Sea Lions Executed for Eating Endangered Salmon in Oregon:  Ask Gov. Kulongoski to End the Cull

posted by: Jennifer Mueller
April 7, 2010

So far in 2010, 6 California sea lions have been executed by wildlife officials in Oregon for eating too many endangered Chinook Salmon at the bottom of the fish ladder at the Bonneville Dam. Officials are tracking a total of 60 sea lions on the Columbia river as repeat offender and may relocate them or issue more death sentences if "hazing," shooting the animals with rubber bullets or triggering underwater explosions near by, doesn't scare them off their preferred snack.

Update 4/8/2010: Tell Oregon governor Ted Kulongoski to end the sea lion cull and to look for other options to protect the Chinook Salmon population. Sign the Petition

Fisherman vs. Sea Lions?

The conflict is playing out as a competition between fishermen and sea lions for a declining population of endangered fish.

Referring to "out of control" sea lion populations in a letter to the Daily Province reader Mike Hodge writes: "It's time to cull sea lions before they eat all our fish."

Sharon Young of the Humane Society expressed her outrage in the Daily Finance: "This is about the integrity of the [fisheries] management program," says Young. "You can't sensibly say that a 4% take by sea lions is unsustainable and yet at the same time allocate up to 16% for fisherman. It makes no difference to the fish who eats them."

Real Cause of Salmon Population Decline

But sea lions are really only a minor threat to salmon. Habitat destruction is the real culprit (read: humans).

The reason the salmon at the Bonneville Dam are easy pickings for sea lions is because they are all preparing to go through small openings in the fish ladder to climb the 60 foot dam.

There are more than 75 dams of various sizes along the Columbia River and its tributaries, more than 30 of them on the Columbia and Snake rivers generating hydro-electric power. Those dams create obstacles for young salmon migrating to the ocean and adult salmon heading upstream to spawn.

And dams have much broader environmental repercussions in a watershed than simply barricading fish off from spawning grounds. When we dam a river, we cut it off from its floodplain, the most biologically productive part of a river ecosystem. Seasonal high and low water flow cycles are disrupted, affecting plants, animals, and water quality all over the watershed.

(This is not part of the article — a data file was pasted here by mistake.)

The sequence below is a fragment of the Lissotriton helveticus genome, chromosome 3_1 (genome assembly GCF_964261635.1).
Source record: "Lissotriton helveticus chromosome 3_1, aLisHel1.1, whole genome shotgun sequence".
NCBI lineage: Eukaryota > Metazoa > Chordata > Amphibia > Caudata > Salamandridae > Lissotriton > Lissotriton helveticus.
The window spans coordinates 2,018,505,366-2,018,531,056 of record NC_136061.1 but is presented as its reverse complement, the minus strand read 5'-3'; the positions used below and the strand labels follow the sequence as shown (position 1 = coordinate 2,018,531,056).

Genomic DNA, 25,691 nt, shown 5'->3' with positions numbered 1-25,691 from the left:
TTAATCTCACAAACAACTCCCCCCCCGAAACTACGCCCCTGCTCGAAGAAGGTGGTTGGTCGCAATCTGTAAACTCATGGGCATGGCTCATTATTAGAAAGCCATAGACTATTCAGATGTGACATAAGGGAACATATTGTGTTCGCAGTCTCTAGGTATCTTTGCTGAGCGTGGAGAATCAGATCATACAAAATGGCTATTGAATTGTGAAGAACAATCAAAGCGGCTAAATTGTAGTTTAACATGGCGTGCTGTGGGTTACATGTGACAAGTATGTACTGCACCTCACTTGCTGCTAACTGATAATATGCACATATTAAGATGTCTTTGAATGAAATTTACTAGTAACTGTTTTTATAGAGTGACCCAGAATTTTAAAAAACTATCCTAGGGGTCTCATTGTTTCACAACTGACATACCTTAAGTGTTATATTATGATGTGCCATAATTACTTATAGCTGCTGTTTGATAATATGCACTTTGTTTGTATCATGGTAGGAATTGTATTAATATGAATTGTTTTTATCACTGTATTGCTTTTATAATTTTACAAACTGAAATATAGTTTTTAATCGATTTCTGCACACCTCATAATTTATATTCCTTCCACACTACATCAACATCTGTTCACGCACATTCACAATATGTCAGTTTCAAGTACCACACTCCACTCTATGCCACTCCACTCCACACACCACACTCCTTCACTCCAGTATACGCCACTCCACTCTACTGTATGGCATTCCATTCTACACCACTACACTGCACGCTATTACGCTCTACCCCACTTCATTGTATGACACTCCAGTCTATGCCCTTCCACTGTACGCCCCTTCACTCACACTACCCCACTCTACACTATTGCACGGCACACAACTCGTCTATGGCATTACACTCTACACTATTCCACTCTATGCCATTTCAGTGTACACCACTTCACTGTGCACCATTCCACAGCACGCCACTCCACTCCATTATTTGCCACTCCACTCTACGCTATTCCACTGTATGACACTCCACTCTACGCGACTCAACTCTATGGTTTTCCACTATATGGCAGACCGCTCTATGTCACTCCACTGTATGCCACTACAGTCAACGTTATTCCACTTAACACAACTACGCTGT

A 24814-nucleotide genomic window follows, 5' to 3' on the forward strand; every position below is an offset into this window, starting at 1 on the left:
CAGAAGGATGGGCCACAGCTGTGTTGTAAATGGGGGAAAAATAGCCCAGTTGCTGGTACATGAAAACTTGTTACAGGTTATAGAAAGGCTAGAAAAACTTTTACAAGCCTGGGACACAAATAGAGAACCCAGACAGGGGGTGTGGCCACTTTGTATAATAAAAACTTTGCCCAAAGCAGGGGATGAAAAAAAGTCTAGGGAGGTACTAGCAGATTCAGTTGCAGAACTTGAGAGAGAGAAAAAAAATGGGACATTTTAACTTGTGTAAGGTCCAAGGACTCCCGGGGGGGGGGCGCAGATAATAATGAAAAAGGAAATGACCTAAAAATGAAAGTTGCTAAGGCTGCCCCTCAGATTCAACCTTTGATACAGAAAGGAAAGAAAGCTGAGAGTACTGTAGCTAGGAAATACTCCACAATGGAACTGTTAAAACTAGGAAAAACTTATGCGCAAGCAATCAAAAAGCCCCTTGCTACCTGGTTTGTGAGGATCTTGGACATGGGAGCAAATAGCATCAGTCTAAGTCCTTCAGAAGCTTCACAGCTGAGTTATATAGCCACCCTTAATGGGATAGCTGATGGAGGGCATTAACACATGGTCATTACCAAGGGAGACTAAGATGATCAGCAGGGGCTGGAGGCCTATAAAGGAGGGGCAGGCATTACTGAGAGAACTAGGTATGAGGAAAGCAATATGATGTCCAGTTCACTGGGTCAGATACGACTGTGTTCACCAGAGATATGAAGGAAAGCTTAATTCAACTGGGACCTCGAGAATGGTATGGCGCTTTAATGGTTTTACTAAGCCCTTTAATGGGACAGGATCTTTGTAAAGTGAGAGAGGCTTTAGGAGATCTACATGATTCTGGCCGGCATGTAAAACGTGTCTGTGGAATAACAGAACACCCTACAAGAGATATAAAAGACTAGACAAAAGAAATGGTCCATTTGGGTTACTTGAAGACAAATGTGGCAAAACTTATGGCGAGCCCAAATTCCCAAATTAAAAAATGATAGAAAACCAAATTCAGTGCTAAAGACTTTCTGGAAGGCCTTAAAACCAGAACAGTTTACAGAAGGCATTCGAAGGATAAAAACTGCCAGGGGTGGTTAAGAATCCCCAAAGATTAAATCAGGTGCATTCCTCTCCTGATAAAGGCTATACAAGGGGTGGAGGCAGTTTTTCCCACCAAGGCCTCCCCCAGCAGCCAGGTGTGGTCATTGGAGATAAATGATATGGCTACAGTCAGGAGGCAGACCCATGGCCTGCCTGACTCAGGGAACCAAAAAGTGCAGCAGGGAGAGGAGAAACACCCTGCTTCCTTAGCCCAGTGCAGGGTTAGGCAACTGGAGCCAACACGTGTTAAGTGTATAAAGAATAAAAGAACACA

Scott Bowen of True/Slant sums it up:

"So we — American humans, a collective “we” — are killing a marine mammal, one we saw fit to give legal protection 38 years ago, in order to protect an endangered salmon species, one that we nearly destroyed with hydroelectric systems, so that a multi-million-dollar recovery effort on behalf of commercial fishing (including Native operations), recreational anglers, and the species itself does not suffer further losses, while the hugely excessive by-catch of American commercial fishing in various waters continues."

Real Solutions that Spare the Sea Lions

The Los Angeles Times editorial board suggests: "A better solution for all of these creatures would be a strong plan from the Obama administration on recovery for the Columbia River salmon, including the possibility of breaching one or more dams along the lower Snake River."

Breaching dams to protect fish is not unprecedented in the United States and the Obama administration is required to develop a plan for the salmon in the near future, so according to the Save Our Wild Salmon Coalition, there's an opportunity here.

What do you think?

Check out the 220 Reader Comments HERE:

Views: 17

Replies to This Discussion

Here's an article about dam removal
The Army Corps of Engineers report that 10% of fish die because of dams. I questioned if it's 10% at each dam, or 10% for all of the dams. The ACOE never answered that question. I don't believe that it's 10% total. If it's 10% at each dam then 41% die attempting to pass just 5 dams! There are 14 dams on the Columbia. A 10% fatality per dam is a 77% fatality rate for 14 dams. A lot of dams in the greater Columbia basin don't have fish ladders so no fish can migrate over them. Map of Dams
10% of fish populations at each dam would amount to 10% of fish populations collectively.
It's like leaving tuna unattended on the counter in the kitchen and expecting the cat to simply leave it alone.

not gonna happen.

The ladder has gotta go if they want to solve it.
Getting rid of the ladder would get rid of the fish. If there were no fish the sea lions wouldn't be a problem. I wonder if they tried using sonar to keep the sea lions away. It works to get rid of (err kill) wales in the Puget Sound. Seagulls and Pelicans are also natural predators. When the smolt go over the spillway they become disoriented making them easy prey for the birds.
Fish Passage Survival Estimates


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